PIN-Based Debit Interchange Fees to Rise under New Fed Rules

PIN-Based Debit Interchange Fees to Rise under New Fed Rules

A lot has been written about the epic struggle between retailers and card issuers over the size of the interchange fees and this blog has been a heavy contributor on the subject. Merchants did seem to get half of what they wanted last year by managing to insert the Durbin Amendment into the sweeping Dodd-Frank legislation, which required the Federal Reserve to ensure that interchange fees on debit transactions are “reasonable and proportional.” We all knew what that meant, only the size of the cut was uncertain until the cap was eventually set at 0.05% of the transaction amount plus $0.22. Each of the warring parties publicly expressed indignation with the Fed’s decision, but I suspect that there was some relief on both sides.

What has largely been missing from the coverage of the debate, our articles included, is a closer look at the numbers. I should’ve done this much earlier and it was a serious omission on my part, because when you do, an interesting picture emerges. It turns out that the new interchange structure will actually hurt some merchants accepting PIN-based payments.

Interchange Basics Once More

Firstly, though, let’s cover the basics once more. As we have pointed out on many occasions, the interchange fees, which are collected by the card issuers, are just one of the two major components of the total processing fees paid by merchants each time a card payment is accepted. The other component is the fee charged by the service provider who facilitates the processing of the merchant’s payments. The fees charged by the service providers remain unregulated.

In order to get a clearer picture on exactly what the debit interchange fee limit means for merchants, however, we would have to look separately at the interchange numbers for each of the two distinct debit transaction groups. As it happens, the Federal Reserve has the data to help us do so.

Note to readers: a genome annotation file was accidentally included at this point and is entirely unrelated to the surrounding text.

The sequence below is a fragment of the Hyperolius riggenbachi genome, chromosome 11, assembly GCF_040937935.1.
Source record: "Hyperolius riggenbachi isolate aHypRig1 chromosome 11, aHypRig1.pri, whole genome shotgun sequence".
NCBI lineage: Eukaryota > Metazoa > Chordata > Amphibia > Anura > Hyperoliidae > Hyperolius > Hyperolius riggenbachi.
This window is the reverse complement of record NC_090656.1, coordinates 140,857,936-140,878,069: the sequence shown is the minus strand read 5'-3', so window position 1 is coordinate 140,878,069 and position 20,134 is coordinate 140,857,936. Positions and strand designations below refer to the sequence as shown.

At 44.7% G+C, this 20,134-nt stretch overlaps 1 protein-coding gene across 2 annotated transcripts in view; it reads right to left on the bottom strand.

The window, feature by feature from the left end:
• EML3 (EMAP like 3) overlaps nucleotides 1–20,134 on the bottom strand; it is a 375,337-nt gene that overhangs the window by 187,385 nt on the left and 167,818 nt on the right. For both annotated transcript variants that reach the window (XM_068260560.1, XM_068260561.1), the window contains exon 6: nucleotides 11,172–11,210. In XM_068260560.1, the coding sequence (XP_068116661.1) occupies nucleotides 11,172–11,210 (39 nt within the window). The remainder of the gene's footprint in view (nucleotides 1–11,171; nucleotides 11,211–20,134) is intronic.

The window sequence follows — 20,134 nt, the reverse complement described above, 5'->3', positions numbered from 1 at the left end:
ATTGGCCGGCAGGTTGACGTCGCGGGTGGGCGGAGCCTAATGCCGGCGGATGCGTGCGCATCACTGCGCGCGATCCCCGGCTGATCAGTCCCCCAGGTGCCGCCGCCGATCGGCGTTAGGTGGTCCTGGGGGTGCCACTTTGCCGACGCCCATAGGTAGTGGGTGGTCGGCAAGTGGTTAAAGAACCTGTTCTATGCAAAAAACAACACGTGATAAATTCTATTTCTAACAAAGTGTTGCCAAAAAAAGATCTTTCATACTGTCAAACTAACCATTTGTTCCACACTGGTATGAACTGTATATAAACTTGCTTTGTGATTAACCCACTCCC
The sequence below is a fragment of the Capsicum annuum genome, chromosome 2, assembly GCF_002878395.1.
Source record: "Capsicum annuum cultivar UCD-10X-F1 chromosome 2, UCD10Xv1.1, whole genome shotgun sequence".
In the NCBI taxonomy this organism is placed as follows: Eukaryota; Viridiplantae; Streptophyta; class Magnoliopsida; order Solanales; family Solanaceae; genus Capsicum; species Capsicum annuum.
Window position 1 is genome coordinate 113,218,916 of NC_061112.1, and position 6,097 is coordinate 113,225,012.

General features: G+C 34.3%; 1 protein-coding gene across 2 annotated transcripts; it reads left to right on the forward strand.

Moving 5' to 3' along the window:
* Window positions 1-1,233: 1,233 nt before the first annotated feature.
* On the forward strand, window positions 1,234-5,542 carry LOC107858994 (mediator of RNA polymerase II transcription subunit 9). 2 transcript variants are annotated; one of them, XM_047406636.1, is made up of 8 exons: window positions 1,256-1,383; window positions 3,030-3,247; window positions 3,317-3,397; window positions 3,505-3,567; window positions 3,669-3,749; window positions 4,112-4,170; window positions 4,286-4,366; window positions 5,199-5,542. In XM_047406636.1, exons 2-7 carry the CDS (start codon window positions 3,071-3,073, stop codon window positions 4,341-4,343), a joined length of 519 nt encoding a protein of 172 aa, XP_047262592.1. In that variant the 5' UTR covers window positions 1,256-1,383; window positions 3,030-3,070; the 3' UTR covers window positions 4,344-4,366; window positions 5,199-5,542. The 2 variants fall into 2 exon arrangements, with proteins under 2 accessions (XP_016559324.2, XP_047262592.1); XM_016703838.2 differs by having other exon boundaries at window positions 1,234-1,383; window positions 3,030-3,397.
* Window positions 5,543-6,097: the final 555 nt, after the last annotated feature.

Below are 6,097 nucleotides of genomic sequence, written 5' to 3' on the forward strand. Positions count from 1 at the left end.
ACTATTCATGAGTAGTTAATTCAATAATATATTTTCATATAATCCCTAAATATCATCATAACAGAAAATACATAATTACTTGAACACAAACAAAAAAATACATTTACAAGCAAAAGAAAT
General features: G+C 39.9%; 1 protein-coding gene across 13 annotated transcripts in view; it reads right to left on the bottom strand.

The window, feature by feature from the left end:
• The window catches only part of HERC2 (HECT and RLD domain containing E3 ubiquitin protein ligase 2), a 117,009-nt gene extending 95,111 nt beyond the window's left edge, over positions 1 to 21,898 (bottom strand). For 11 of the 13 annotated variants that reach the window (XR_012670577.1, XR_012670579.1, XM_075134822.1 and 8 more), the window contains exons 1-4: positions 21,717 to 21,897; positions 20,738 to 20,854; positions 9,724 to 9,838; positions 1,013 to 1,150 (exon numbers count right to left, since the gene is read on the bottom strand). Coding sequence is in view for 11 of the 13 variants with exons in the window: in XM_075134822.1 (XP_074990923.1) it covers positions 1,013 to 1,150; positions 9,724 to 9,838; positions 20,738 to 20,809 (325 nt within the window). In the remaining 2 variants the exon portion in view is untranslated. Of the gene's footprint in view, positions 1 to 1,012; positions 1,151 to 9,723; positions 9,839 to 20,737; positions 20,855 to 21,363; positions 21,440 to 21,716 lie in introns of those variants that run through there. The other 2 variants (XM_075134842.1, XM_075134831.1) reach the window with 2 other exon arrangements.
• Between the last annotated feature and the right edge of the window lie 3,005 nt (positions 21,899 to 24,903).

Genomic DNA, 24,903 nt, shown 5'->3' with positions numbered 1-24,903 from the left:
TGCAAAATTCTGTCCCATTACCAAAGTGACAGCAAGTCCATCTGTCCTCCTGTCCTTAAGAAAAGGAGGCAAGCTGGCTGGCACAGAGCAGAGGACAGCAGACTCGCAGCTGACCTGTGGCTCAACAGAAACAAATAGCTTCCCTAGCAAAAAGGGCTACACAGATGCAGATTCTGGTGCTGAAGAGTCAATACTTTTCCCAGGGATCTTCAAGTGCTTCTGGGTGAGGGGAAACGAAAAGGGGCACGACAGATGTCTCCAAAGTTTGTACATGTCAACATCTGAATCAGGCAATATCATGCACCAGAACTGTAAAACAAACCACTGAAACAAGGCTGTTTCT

Before I get started on that, I should reiterate that the interchange cap only applies to debit cards, while credit and prepaid cards are excluded, although there is a twist with the latter payment type that needn’t concern us here.

Interchange Breakdown by Debit Type

According to the Federal Reserve, debit card interchange fees totaled $15.7 billion in 2009, of which $12.5 billion was collected from signature-based transactions and $3.2 billion — from PIN-based ones. Now here are the really interesting numbers from the Fed report:

The average interchange fee for all debit transactions was 44 cents per transaction, or 1.15 percent of the transaction amount. The average interchange fee for a signature debit transaction was 56 cents, or 1.53 percent of the transaction amount. The average interchange fee for a PIN debit transaction was significantly lower, at 23 cents per transaction, or 0.58 percent of the transaction amount.

Why is that interesting? Well, it tells us that some types of merchants accepting PIN-based debit are at a distinct disadvantage. So much so that the new Fed rule will change nothing for some of them, while it will actually raise the interchange cost for many others. Let’s do the numbers.

Updated*. Based on the Fed data, the average PIN-based transaction amount in 2009 was $39.65, which generated $0.23 in interchange, on average (I keep repeating the “average” word because the new rules will affect different merchant types in very different ways). Under the new rules (0.05% + $0.22), the interchange fee on this transaction amount would be $0.24. That’s $0.01 above the 2009 average.

The Takeaway

Now, there are a lot of nuances here, stemming from the huge variety of Visa and MasterCard debit interchange fee structures currently in use (there are dozens of them). The results will look very differently for each individual interchange category. There may even be some additional clause in the Feds Fed’s final rules that has escaped me.

Yet, the averages are what they are and the calculation is very simple. I’m not sure what to make of it, so if anyone knows more about this, please let me know.

*Update: We’ve made an error in our calculations, which a commenter has pointed out. Our original post stated that “[u]nder the new rules (0.05% + $0.22), the interchange fee on this transaction amount [the average PIN-based transaction amount in 2009 was $39.65] would be $0.42.” That was wrong and has now been corrected. Thanks for pointing it out!

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